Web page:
The original play, devised entirely as a two-hander between then accuser and the accused was written in 2005 and won several theatre awards, including recent ‘Best Revival’, ‘Best Actor’ and ‘Best Actress’ Tony nominations for the acclaimed Broadway version starring Michelle Williams and Jeff Daniels in mid 2016. Much of its tension lies in the conflicting emotions the confrontation triggers as the characters fight it out in the break-room of Ray’s office, unable to leave until their shared past is resolved.

Andrews’s film takes a slightly different approach, playing down its theatrical roots and adding extra layers by personifying additional characters including Ray’s colleagues and wife, as well as looking at the context around the pair, with scenes set at Ray’s house during a party, with Una’s frantic mother and recreating some of the events of the past. This greater exposition is both its strength and weakness as a film because in ‘colouring-in’ the wider lives of the characters to add meaning and depth for the audience, it simultaneously drains the scenes between them of the raw power and degree of unease that they had on stage.

We first meet Una during a sordid nightclub encounter with a random man before she makes her way back home at dawn to her fragile, fussy mother. Clearly in her late 20s, she then dresses carefully, paying particular attention to her clothes and make-up – a telling statement of the confusion to come – and drives to Ray’s warehouse workplace where the two meet for the first time. And the past comes hurtling back with startling force as the two relive not just the long-term effects of the abuse but the mutual attraction that still exists between them.

The complex and difficult subject matter is handled with sensitivity by the cast, ensuring the many shades of grey in Harrower’s affecting text are given their due on screen. In a particularly intriguing performance, Ben Mendlesohn gives us a man who is ashamed of what he did but struggling to maintain the fiction that it was a single-incident based on a specific attraction to the young Una. He tells her over and over that he’s not ‘one of them’, i.e. not the men who do this regularly, but Mendlesohn offers just enough doubt in his voice to keep you wondering whether he believes it.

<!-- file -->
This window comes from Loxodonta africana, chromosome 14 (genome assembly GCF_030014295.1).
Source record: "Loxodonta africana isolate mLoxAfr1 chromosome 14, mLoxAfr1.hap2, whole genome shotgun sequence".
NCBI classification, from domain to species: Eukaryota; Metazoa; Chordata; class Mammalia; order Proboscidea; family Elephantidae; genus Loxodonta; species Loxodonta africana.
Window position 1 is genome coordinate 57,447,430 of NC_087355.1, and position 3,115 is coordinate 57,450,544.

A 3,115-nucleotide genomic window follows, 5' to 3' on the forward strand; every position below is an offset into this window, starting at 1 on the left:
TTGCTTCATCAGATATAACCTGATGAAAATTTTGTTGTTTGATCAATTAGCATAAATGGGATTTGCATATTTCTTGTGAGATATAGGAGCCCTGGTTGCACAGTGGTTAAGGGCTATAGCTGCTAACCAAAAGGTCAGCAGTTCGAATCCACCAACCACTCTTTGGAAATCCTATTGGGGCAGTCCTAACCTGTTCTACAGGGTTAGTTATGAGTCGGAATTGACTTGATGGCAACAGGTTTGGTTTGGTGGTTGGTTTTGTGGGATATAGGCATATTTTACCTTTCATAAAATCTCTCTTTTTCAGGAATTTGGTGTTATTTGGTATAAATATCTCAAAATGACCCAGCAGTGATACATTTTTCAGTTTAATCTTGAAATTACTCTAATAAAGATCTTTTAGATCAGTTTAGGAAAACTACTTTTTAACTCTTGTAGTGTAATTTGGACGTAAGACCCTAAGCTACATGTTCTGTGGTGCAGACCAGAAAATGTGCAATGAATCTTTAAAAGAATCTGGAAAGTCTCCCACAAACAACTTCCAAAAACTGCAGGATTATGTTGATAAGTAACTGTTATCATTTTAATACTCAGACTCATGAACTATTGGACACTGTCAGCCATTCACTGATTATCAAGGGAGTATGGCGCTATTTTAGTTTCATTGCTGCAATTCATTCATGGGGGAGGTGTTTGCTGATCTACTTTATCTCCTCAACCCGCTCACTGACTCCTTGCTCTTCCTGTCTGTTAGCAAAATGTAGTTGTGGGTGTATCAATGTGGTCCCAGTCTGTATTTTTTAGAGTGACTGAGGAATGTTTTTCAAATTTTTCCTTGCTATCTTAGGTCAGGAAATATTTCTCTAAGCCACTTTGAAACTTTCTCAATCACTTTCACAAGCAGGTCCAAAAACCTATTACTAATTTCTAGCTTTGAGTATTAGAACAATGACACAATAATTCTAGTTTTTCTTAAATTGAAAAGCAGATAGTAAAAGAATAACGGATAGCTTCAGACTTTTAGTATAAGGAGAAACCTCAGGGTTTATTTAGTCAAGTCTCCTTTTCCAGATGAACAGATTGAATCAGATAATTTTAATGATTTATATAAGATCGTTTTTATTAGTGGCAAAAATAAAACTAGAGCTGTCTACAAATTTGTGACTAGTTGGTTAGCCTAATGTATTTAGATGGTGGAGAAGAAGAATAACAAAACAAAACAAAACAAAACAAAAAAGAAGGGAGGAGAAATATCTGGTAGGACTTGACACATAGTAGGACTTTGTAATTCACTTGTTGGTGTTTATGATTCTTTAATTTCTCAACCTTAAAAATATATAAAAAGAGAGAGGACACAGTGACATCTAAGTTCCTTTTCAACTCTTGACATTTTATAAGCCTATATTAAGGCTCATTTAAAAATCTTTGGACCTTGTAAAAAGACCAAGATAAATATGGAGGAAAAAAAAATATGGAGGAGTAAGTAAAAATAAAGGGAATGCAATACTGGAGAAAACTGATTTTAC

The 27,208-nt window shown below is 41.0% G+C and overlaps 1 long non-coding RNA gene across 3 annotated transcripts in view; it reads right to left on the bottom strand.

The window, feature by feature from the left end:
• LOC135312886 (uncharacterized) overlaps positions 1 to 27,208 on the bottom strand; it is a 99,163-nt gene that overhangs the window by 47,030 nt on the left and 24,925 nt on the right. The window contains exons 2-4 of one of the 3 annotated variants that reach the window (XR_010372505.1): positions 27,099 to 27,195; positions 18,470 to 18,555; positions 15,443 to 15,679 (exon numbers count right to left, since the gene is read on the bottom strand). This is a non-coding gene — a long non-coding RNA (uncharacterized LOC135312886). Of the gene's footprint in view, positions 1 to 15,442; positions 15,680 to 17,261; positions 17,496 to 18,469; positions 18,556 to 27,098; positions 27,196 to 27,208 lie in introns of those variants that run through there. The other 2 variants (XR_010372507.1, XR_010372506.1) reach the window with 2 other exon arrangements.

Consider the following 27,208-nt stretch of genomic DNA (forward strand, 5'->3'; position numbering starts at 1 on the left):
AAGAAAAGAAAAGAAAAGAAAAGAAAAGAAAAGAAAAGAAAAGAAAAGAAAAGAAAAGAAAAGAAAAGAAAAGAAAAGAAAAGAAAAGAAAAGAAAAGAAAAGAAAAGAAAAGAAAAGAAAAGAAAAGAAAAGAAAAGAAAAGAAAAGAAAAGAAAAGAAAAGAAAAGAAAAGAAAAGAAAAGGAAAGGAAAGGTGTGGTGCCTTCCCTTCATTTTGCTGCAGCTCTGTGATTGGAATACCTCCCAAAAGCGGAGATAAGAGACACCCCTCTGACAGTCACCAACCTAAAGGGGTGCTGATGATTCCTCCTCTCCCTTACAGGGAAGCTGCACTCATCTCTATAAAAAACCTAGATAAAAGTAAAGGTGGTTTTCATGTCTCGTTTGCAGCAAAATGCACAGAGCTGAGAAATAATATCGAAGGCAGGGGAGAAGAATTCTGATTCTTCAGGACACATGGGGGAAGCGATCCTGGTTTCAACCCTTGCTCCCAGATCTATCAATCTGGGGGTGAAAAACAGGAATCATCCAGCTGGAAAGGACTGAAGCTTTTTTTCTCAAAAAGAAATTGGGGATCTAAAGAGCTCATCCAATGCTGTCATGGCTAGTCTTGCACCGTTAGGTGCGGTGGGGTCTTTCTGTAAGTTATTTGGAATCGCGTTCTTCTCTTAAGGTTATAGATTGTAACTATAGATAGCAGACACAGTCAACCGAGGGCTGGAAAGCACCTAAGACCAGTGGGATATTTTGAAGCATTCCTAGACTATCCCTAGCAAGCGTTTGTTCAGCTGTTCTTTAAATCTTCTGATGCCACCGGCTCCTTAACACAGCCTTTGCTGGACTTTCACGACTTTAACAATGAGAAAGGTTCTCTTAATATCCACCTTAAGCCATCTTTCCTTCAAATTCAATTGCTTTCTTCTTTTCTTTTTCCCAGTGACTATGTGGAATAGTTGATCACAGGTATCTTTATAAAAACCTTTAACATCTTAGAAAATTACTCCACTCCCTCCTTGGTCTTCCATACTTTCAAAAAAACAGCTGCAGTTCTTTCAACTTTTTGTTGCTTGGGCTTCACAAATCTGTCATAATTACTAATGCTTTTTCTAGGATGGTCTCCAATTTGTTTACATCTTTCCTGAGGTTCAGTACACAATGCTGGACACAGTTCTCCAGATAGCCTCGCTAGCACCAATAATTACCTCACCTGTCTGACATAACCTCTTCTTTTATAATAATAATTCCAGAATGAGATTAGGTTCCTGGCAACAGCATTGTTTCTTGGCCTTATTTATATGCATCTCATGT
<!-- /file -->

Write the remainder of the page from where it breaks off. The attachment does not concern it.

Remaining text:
On the surface, Ray is a man who has shaken off his past, created a new identity, remarried, moved on, and supposedly not been tempted since, yet he is clearly alarmed by the ferocity with which his old feelings re-emerge when he sees Una again, forcing him to confront an idea of himself that’s he’s not comfortable with. And Mendlesohn’s performance is remarkably sympathetic given that it treads a dangerous line, openly acknowledging his actions 15 years before. He fully admits to doing the things he’s accused of but it’s interesting to see that this doesn’t make him a blanket monster, and both the script and Mendelsohn’s interpretations show us the complexity of feeling Una’s reappearance creates – from fear to attraction, confusion to self-disgust – as Ray tries to reassess himself.

More problematic in this version is the character of Una, played with some detachment by Rooney Mara and given the wider setting of the film is slightly in danger of altering the perspective on her character. When Una arrives at the office she clearly wants answers, she wants to know if Ray ever loved her and what the last 15 years have meant. In a really insightful interview with Michelle Williams who played the role on Broadway this year, she argues that Una wants revenge too; making Ray pay for abandoning her but in the course of their conversation the whole things becomes much bigger than she expected and she loses control of the situation. But, there’s no question that she is a fragile woman, damaged by the abuse and, unlike Ray, trapped forever – as Williams says ‘she never leaves that room’.